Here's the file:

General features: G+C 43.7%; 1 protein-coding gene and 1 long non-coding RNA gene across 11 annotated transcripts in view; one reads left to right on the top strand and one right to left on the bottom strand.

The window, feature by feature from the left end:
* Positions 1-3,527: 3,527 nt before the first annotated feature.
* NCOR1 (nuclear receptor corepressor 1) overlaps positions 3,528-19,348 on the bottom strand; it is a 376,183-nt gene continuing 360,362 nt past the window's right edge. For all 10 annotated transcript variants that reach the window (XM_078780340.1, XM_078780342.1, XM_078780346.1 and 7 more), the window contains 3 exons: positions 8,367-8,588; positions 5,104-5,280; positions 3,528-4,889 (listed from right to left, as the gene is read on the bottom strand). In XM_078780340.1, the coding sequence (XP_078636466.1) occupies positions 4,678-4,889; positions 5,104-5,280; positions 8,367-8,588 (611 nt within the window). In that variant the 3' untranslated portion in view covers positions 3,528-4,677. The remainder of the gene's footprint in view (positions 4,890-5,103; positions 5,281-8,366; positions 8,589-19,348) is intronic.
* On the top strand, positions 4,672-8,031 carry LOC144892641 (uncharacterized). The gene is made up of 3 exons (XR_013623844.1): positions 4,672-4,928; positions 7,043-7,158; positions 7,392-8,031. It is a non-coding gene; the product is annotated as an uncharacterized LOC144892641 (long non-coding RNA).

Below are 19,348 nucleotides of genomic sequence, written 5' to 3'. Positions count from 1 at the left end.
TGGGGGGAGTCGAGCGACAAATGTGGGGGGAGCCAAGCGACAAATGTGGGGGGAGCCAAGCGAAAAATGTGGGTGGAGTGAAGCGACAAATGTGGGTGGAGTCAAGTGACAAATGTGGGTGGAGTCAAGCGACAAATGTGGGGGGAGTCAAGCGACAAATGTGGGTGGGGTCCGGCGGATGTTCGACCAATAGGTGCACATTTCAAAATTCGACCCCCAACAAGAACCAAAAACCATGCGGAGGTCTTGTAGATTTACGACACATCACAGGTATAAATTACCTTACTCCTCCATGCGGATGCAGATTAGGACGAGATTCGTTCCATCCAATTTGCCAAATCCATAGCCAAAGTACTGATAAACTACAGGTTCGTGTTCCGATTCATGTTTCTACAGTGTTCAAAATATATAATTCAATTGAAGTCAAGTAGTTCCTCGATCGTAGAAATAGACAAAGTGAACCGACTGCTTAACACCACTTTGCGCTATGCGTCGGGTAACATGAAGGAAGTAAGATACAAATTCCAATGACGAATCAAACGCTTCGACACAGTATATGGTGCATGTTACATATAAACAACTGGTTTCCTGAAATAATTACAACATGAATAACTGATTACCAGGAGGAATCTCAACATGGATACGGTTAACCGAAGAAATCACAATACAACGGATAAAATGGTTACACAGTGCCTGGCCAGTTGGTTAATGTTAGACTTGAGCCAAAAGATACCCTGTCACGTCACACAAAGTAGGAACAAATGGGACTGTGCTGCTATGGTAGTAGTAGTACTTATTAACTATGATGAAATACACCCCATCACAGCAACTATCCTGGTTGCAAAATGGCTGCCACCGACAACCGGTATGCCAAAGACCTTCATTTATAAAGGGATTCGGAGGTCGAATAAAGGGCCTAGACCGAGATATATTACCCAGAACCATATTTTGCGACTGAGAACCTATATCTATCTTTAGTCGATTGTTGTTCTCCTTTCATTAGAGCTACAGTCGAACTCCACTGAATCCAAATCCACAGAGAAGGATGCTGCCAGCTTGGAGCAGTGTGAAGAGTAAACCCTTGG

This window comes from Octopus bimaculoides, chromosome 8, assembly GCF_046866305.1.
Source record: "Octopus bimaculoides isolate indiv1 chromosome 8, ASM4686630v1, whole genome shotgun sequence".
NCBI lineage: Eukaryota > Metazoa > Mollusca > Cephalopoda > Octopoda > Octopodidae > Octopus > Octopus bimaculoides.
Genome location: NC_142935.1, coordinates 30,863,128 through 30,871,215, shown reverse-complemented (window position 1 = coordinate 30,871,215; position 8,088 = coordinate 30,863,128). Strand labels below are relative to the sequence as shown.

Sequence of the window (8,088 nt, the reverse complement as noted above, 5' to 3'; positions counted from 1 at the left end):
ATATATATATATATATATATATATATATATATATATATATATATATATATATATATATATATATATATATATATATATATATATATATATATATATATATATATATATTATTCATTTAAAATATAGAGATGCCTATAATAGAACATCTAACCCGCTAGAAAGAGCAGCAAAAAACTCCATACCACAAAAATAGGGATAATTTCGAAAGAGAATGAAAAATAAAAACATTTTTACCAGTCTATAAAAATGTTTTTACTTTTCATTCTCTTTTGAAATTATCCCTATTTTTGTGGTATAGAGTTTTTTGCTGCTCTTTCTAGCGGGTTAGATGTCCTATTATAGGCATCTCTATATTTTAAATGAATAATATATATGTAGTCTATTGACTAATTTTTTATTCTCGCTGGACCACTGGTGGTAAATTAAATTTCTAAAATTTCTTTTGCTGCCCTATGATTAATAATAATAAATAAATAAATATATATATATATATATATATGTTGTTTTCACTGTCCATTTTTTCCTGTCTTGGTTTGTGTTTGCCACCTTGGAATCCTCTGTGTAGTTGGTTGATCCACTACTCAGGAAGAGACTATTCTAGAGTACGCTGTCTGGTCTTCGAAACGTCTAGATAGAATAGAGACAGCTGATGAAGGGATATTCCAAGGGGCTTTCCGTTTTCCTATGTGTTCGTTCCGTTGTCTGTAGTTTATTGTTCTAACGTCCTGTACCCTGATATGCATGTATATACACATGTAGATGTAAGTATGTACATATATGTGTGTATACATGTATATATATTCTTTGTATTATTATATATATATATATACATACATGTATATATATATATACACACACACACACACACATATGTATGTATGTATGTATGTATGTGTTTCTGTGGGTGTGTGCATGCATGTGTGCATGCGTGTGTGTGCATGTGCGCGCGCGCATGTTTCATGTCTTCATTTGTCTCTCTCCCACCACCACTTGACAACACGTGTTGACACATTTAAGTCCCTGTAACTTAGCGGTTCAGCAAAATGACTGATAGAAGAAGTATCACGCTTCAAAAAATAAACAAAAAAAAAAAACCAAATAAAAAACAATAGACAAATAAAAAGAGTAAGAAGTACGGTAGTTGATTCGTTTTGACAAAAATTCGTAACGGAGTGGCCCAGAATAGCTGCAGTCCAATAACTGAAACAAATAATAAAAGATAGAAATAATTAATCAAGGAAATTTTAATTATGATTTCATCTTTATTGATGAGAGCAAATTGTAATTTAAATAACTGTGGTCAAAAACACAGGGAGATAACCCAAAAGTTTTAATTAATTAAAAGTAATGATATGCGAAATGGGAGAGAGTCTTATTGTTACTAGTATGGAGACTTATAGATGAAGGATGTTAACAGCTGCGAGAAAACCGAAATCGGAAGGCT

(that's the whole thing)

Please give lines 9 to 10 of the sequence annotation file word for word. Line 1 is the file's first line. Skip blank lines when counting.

Source record: "Octopus bimaculoides isolate indiv1 chromosome 8, ASM4686630v1, whole genome shotgun sequence".
NCBI lineage: Eukaryota > Metazoa > Mollusca > Cephalopoda > Octopoda > Octopodidae > Octopus > Octopus bimaculoides.